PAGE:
Despite many of us thinking that COP27 in Sharm El Sheik would not be a big COP, the attendance levels were much higher than anticipated. More than 50,000 delegates made the trip over to Sharm El Sheikh in Egypt, as well as more heads of state compared to some other COPs. Science and recent weather events helped to emphasize the urgency around the need to stay below 1.5°C. Even if no major step forward was agreed in terms of climate mitigation, there was no backsliding from the Glasgow agreement – which was feared at one point. COP27 was mainly marked by the agreement to set up a loss and damage fund to help poorer countries facing the harmful effects of climate change.

Outside of the negotiation rooms, the picture was much more positive:

  • The links between climate and nature, solutions in food & agriculture, in mobility and in built environment, were given strong focus and many positive signs of progress were presented.
  • One of the most impactful announcements came from the UN’s High Level Expert Group on the Net Zero Commitments of Non-State Actors. Their report “Integrity Matters” will become the reference within the UN for what “good looks like” with respect to net-zero commitments from business.
  • Aligned with this were the discussions around the International Sustainability Standards Board (ISSB), set to finish its climate disclosure framework in early 2023 for subsequent adoption by the International Organization of Securities Commissions. This will start a movement toward one global baseline for climate disclosures.

Unfortunately, this year was no different from any other COP. The clock speed in the official negotiations is much lower than the clock of actors of the real economy. In the real economy, the discussion is all about the how to speed up transformations and how to get finance to flow. What is different, though, is that there is really no time to waste anymore. We can’t afford any other way than a way forward, toward 1.5°C.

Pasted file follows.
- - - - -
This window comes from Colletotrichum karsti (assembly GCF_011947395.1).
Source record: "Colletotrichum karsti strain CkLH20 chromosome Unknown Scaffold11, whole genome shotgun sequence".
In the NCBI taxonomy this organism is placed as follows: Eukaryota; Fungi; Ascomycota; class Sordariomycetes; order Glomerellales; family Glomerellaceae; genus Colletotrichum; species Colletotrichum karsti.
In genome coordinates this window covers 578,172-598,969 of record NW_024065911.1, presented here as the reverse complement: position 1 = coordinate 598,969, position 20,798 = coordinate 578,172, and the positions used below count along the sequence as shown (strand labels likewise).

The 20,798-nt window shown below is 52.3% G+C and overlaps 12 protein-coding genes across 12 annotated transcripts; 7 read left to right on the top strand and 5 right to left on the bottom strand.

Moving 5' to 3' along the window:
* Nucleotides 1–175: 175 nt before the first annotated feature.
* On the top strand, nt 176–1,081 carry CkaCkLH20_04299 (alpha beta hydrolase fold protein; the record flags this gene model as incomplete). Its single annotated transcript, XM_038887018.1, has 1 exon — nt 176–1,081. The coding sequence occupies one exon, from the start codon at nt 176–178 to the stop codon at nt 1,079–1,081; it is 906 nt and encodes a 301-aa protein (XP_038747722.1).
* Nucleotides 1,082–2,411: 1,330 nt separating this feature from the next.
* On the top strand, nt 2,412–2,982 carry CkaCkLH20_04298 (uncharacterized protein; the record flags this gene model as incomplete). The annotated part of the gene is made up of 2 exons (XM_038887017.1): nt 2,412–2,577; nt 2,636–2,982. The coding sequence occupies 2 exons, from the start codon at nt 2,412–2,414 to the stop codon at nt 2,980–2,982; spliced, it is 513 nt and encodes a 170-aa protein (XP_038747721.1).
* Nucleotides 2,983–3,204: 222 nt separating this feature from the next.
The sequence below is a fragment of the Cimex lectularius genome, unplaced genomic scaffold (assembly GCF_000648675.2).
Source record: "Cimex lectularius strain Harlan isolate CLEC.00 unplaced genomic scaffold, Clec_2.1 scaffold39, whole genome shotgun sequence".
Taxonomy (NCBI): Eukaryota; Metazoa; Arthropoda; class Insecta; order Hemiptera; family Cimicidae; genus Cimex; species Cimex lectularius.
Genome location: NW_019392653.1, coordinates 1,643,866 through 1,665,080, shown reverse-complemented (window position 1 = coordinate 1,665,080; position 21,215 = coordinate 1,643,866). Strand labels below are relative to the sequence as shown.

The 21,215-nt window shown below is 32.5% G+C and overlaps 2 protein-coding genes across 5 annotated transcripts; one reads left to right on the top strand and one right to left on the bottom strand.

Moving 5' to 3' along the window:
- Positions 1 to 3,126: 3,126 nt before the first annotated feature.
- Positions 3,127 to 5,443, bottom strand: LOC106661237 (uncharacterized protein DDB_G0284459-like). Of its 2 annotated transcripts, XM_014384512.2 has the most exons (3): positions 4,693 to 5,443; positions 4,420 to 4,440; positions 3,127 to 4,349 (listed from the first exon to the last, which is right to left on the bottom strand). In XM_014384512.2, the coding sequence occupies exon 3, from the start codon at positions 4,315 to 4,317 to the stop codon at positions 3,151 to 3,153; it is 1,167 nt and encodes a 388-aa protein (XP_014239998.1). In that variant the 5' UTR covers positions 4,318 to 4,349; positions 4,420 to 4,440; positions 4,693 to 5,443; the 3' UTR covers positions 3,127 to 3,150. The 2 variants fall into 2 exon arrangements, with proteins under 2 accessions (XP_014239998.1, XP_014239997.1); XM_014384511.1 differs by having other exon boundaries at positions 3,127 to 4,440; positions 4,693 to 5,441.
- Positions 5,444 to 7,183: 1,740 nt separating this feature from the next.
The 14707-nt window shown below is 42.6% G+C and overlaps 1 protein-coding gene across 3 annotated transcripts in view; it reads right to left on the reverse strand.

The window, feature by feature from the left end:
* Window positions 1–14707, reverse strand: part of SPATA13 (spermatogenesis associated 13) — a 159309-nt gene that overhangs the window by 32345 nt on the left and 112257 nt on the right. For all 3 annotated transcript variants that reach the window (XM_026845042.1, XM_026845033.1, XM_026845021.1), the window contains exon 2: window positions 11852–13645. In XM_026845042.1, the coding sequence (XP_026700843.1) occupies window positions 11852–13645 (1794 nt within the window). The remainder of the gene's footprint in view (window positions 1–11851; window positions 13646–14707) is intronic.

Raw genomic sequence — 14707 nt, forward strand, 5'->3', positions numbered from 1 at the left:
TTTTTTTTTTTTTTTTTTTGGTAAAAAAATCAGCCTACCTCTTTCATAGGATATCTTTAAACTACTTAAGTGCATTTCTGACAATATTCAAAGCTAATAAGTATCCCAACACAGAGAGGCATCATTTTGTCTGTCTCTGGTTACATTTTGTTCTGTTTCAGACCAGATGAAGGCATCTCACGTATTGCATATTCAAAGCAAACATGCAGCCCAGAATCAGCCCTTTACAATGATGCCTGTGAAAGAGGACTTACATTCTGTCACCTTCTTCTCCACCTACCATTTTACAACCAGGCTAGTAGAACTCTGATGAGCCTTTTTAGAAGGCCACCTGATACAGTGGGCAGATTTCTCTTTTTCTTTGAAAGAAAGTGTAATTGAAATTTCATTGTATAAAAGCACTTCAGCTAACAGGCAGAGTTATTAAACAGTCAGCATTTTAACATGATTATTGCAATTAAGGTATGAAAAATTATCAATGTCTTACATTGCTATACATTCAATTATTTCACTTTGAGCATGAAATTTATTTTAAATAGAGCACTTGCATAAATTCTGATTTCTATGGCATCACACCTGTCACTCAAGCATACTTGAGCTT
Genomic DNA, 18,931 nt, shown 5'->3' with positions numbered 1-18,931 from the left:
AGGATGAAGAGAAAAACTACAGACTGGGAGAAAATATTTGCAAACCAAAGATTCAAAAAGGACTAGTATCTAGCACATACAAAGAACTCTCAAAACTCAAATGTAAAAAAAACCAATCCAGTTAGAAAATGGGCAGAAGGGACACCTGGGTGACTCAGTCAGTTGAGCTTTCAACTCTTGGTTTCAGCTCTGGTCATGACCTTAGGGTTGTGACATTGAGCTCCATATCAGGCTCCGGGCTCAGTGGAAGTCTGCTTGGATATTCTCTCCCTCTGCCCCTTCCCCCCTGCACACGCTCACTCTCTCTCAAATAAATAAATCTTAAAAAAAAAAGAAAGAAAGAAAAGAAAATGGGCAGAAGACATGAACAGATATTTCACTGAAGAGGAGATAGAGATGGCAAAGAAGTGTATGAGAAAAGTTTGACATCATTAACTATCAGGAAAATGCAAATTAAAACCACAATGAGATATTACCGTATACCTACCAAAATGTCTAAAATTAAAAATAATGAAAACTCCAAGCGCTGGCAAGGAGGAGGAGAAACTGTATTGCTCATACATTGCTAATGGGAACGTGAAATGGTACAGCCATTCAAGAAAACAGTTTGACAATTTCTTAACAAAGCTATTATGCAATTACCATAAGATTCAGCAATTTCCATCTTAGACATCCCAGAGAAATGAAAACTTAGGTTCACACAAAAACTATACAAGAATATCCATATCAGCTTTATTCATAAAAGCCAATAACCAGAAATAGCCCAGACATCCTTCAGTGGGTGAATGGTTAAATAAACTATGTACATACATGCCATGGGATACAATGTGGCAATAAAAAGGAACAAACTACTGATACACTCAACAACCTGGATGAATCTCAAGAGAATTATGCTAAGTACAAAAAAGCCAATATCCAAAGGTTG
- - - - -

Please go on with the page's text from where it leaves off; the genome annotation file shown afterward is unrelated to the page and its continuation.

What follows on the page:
This year, my one word that summarizes the COP for business is “ACCOUNTABILITY“. The High Level Expert Group, the ISSB and the strong interest from Capital Market players in understanding climate risk exposures will make it inevitable for leading companies to get ready to be held accountable for the progress they are making toward a net zero world:

  1. We need more companies to set science-based targets,
  2. Any company that sets a target without a transition plan toward implementation is no longer seen to have a credible target,
  3. Any transition plan without transparent disclosures on the progress toward the target will soon no longer be accepted by financial markets.

We will put in our best efforts to mobilize as many business leaders as possible to join the COP28 meeting next year.

Peter Bakker, President and CEO of the World Business Council for Sustainable Development (WBCSD)